Former British number one Andrew Castle said on Monday 18 January that he could see how there could be a temptation to match-fix in lower ranked tennis tournaments for some players. Big financial incentives for gamblers, small tournaments of little consequence to top players and the ease of fixing the outcome of a one-on-one sport have helped turn world tennis into a haven for match-fixers, according to experts and industry insiders.

Tennis was rocked by allegations that the game's authorities have failed to deal with widespread match-fixing, just as the Australian Open, the first grand slam tournament of the year, kicked off in Melbourne. "This is online gambling, already people have been done for this in the past and now a full and thorough investigation needs to take place, it is as simple as that," Castle, now a tennis commentator, said.

"We don't know whether it's male or female, we don't know when it was, whether it was singles, doubles or mixed. So again this sort of speculation is unhelpful to the game. How concerned am I? Very. It's one thing in a Challenger somewhere, so many matches get bet on, it's quite another with a hugely high profile match at one of the biggest tournaments in the world. So yes there are different categories and it does worry me.

"The matches I watch I don't see that but let me tell you, at the lower end there is temptation, of course there is. If you're making £30,000 or £40,000 ($43,000 to $57,000) a year and somebody comes up to you and says, I don't know, for instance, double fault on the third point of your second service game and I'm going to double your yearly wages if you do that, that is one scenario of many."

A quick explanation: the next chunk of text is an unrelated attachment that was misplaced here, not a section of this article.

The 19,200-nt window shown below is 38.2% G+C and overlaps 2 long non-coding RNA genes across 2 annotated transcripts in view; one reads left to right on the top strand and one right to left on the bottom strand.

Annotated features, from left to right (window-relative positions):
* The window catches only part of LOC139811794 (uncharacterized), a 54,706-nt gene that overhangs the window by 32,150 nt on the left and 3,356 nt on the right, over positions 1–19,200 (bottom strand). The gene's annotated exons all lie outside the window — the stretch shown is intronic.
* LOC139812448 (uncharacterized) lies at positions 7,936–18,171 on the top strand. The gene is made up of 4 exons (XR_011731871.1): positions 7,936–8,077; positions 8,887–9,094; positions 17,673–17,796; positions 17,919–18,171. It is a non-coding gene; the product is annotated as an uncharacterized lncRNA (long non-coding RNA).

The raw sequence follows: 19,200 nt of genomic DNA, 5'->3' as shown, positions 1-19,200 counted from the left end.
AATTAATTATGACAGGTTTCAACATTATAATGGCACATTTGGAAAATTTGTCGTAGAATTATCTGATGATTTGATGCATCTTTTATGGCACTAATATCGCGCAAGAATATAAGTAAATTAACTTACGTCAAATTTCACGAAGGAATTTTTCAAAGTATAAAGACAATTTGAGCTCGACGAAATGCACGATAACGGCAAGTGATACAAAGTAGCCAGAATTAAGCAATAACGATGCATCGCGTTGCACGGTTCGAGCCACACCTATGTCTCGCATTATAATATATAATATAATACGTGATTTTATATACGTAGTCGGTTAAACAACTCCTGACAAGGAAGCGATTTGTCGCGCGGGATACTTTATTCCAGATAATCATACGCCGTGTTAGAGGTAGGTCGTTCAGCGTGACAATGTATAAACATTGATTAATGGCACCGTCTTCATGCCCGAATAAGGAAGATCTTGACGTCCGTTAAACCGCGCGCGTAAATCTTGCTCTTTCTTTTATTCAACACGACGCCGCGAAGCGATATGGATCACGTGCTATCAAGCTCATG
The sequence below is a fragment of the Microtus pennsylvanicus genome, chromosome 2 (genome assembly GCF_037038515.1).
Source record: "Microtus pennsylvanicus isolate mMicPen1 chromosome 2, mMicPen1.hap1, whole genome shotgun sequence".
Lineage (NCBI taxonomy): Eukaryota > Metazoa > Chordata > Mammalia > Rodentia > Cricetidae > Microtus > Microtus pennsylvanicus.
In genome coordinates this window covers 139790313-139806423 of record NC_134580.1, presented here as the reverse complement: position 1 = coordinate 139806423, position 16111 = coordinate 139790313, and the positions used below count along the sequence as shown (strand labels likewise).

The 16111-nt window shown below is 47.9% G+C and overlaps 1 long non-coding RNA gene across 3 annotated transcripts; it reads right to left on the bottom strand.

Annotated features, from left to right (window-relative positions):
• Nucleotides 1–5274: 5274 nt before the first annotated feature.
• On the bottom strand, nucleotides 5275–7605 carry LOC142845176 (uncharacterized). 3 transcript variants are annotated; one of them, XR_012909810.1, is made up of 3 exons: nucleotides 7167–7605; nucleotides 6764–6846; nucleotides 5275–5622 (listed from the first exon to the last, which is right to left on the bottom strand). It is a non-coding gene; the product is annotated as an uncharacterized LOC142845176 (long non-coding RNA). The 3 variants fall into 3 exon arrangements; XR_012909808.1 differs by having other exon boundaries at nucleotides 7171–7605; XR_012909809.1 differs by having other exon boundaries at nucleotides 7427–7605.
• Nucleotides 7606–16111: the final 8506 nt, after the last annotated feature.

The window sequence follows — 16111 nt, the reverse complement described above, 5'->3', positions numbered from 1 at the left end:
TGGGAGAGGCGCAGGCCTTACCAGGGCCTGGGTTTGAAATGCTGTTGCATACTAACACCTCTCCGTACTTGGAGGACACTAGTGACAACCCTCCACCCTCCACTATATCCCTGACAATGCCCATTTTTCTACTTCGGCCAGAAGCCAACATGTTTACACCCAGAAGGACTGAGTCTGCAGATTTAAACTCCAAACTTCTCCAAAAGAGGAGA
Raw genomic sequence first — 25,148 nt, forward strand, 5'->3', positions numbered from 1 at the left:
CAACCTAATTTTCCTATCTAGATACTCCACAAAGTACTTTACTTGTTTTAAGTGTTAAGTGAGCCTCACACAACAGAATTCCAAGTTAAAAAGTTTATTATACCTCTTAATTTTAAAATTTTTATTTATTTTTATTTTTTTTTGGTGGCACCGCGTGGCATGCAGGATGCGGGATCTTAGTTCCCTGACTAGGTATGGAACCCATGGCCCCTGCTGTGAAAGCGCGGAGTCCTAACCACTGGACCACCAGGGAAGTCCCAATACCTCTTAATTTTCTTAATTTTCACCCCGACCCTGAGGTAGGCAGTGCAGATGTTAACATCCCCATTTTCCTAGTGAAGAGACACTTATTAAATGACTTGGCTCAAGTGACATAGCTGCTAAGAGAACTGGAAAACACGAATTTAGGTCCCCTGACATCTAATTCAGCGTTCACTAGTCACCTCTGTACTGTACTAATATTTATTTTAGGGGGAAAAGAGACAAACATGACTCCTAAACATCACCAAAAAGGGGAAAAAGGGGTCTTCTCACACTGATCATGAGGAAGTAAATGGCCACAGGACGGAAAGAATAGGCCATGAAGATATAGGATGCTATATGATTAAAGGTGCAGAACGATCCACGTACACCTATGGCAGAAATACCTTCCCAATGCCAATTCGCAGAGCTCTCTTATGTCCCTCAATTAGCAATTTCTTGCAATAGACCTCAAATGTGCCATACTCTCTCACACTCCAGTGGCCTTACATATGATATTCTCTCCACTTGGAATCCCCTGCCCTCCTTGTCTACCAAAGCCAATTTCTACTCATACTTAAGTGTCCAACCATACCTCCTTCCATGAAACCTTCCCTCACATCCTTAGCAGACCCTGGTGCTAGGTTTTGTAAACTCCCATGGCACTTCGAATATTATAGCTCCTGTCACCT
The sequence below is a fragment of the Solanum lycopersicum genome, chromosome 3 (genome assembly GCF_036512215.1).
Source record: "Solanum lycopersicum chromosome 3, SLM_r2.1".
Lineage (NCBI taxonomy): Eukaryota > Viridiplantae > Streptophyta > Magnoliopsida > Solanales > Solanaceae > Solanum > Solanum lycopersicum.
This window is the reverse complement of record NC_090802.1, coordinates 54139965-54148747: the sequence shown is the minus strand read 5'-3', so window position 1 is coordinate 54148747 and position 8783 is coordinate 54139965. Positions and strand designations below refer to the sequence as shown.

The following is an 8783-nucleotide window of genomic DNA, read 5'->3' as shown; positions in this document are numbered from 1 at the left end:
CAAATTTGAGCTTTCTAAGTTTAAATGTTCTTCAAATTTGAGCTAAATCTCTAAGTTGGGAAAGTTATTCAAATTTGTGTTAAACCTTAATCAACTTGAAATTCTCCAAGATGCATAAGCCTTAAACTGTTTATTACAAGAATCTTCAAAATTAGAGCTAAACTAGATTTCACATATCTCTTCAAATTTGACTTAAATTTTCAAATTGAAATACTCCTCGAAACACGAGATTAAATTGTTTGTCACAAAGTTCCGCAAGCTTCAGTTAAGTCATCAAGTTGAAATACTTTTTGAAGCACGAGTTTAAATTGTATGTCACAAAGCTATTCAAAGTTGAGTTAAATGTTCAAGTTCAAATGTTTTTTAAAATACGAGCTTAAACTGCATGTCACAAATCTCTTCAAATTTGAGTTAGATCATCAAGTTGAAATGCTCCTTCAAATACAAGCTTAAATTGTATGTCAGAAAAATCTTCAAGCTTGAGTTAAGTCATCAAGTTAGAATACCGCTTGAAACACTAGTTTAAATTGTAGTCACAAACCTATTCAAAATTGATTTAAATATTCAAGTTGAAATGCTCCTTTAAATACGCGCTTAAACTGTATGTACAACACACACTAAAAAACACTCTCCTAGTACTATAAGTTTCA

Castle said he did not think there was a problem at the top of the game. "Nadal, [Novak] Djokovic, [Andy] Murray, [Roger] Federer, [Stan] Wawrinka, all that lot I think they're immune to it because I think there's a vast amount of money up there the temptation is not there. Lower down the game we might have a bit of a problem that needs to be looked at, but nothing's being suppressed.

"I have complete faith in the governing body because everyone has a vested interest," Castle added. "If you can't trust what you're watching then it's not worth watching. We don't want to be going down the road of other sports that have been either slow to act or have not acted, and I don't think tennis is in that category at all. So I'm pleased with the response so far but it's got to be robust."

Sports betting has exploded in recent years with the proliferation of online and mobile gambling sites, and could be worth as much as $3tn (£2.1tn) annually, Patrick Jay, an independent betting expert, told the United Nations in 2015. In that sea of money, tennis is the second most active betting market, trailing only football, research conducted by the European Gaming and Betting Association shows.